Less risk of Diabetes for those who have tried Psychedelics

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A new study finds a link between Psychedelics and a lower risk of heart disease and diabetes.

“In our previous research, we have found associations between lifetime classic psychedelic use and lower odds of being overweight or obese as well as lower odds of having hypertension in the past year, both of which are risk factors of cardiometabolic disease. We therefore wanted to look specifically at the link between lifetime classic psychedelic use and cardiometabolic diseases such as diabetes and heart disease,” says Otto Simonsson, author of the study.

The data for the study was pulled from the National Survey on Drug Use and Health, where 375,000 Americans participated.

2.3% of those who have had a psychedelic experience reported heart disease, compared to 4.5% who had not had a psychedelic experience.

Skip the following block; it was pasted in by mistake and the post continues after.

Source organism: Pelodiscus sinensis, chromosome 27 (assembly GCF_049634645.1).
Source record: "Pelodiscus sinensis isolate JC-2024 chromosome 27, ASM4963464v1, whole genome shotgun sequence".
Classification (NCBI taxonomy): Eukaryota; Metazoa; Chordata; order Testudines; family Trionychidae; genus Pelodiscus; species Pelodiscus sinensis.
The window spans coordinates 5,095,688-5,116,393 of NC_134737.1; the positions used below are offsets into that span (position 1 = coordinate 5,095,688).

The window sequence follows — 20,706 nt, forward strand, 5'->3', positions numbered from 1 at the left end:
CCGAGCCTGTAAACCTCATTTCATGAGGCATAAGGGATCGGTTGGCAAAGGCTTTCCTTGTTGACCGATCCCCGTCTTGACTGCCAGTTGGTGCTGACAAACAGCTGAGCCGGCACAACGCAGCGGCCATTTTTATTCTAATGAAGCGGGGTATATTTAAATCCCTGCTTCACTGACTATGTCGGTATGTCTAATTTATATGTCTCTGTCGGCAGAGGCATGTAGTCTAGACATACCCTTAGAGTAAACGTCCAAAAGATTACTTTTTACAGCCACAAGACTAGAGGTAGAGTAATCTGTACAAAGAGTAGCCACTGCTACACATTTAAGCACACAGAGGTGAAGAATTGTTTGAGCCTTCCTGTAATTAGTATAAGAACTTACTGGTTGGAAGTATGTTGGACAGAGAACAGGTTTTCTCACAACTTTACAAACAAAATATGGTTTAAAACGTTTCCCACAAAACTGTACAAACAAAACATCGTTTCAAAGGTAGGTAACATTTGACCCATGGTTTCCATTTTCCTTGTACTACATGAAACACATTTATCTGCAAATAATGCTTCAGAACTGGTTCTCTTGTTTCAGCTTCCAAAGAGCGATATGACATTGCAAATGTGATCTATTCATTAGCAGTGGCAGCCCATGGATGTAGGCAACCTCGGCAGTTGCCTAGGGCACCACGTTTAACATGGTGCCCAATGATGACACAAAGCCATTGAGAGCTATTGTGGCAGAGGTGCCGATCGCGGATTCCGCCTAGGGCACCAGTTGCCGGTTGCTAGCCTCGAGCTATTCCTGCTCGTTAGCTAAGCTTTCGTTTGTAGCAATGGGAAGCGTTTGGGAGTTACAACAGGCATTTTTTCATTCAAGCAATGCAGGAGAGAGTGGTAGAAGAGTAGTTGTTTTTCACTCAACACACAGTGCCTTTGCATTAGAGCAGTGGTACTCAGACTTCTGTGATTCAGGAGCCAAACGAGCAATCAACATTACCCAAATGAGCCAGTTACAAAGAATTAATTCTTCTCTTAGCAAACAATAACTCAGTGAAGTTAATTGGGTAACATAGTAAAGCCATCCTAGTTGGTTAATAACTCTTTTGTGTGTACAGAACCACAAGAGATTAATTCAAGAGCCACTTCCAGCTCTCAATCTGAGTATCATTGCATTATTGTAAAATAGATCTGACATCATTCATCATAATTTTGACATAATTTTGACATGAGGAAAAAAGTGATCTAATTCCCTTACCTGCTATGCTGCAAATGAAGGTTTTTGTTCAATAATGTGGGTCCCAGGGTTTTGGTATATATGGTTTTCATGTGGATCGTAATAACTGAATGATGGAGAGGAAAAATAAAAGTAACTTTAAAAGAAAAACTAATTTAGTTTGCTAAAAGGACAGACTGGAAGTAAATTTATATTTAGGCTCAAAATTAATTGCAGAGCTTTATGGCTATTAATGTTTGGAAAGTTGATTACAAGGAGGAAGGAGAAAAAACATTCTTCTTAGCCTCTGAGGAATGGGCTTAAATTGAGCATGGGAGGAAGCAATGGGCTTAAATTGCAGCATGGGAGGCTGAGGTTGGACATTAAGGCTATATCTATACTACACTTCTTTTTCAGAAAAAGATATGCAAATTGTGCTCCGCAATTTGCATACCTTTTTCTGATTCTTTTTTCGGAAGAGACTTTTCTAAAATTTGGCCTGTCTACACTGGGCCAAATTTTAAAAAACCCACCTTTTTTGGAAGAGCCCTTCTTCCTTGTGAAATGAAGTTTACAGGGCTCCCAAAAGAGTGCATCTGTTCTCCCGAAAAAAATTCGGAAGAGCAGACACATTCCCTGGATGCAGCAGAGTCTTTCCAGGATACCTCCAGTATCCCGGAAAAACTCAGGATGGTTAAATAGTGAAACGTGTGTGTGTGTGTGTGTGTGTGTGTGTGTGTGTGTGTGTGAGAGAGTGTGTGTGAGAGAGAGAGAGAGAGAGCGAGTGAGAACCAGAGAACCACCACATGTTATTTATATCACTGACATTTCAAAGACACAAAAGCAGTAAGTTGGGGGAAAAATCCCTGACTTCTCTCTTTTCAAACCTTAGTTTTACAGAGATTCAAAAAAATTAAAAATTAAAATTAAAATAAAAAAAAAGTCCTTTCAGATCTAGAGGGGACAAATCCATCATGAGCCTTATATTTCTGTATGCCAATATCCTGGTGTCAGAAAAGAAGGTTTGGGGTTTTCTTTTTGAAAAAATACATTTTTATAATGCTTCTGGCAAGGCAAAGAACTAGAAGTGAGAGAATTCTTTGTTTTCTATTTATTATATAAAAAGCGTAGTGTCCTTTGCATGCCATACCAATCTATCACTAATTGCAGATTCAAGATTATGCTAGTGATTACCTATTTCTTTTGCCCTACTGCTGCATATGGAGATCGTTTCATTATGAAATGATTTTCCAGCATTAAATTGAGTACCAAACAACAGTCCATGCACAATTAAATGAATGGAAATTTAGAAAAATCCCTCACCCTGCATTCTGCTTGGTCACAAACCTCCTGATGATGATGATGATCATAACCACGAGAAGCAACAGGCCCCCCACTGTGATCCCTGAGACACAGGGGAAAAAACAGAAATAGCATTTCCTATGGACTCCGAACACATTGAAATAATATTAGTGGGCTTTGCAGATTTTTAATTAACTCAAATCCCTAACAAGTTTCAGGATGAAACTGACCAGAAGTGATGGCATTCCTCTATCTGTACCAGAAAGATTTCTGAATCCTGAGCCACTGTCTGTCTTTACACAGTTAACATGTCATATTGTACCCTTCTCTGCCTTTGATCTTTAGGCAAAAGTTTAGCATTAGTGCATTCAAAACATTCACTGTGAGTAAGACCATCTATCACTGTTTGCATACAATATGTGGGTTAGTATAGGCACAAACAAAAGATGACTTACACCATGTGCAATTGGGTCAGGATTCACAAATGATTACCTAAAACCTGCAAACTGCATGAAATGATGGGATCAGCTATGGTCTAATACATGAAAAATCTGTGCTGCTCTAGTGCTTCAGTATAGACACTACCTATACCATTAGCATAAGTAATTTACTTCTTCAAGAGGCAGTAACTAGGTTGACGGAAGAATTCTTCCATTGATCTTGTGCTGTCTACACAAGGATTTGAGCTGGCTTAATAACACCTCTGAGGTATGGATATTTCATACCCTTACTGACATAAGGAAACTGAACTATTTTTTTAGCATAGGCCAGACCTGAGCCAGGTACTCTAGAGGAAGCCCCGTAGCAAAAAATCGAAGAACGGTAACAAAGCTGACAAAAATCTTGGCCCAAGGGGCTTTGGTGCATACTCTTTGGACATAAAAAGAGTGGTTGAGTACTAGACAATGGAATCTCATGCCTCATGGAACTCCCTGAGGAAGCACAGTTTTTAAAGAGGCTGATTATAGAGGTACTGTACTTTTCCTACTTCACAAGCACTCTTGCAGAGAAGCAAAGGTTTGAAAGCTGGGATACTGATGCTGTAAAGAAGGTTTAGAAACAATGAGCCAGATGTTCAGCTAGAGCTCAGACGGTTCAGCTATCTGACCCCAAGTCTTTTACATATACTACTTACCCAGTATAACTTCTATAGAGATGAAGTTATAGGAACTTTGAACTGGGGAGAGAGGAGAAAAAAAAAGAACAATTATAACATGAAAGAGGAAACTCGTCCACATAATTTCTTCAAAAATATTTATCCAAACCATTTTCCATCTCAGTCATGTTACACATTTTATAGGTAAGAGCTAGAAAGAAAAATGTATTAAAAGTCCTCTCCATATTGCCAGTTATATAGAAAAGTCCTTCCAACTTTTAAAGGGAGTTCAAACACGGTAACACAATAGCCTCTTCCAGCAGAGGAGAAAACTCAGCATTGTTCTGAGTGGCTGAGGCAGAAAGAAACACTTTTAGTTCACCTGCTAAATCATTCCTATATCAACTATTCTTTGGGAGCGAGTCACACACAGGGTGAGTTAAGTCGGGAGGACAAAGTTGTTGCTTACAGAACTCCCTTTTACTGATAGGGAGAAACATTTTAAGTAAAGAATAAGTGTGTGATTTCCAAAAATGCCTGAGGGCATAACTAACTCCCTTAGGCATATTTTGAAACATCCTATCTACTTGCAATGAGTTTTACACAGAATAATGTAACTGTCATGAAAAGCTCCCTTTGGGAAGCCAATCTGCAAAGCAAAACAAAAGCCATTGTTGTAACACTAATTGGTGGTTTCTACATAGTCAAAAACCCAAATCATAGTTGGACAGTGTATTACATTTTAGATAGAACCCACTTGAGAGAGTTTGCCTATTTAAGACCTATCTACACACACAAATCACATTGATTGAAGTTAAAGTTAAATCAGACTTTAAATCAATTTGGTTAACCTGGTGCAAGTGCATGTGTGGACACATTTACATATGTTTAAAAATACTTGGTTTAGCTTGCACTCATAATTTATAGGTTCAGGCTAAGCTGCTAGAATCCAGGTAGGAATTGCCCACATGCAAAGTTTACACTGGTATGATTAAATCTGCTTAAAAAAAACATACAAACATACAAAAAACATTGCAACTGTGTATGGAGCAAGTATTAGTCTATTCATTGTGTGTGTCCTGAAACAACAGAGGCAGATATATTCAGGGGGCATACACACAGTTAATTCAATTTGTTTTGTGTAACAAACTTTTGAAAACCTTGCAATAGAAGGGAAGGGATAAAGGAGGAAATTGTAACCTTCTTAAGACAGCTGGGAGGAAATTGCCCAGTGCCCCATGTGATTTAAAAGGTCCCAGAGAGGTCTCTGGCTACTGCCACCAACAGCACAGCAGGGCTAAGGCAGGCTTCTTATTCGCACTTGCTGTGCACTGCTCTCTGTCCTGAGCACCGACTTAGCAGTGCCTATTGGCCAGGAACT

There isn’t much to cull from this data, considering the small numbers and the many variables, including lifestyle differences, that go into someone who decides to have a psychedelic experience. However, there is something to be said about the “neural plasticity” of one who has had a psychedelic experience, making it easier to break unhealthy habits.

This new research is coming at an important time for psychedelic awareness.

An article at Yahoo elaborates on how the deep stress caused by Covid-19 for first responders has opened up an avenue for psychedelic treatment.

“If these studies and programs are successful, they have the potential to alleviate the symptoms of stress, burnout and depression that health care workers are feeling. They may even stop medical professionals from leaving the workforce at an alarming rate and avert the looming disaster of a worldwide health care worker shortage. The halo effect could be enormous and offer the possibility of treating others in high-stress fields.”

For instance, they cite a program on Vancouver Island that is ketamine-assisted, and treats health care providers and first responders who are suffering from PTSD, depression, anxiety, and addiction. It’s called Roots to Thrive.

Read the heart disease here, and the Yahoo article here.

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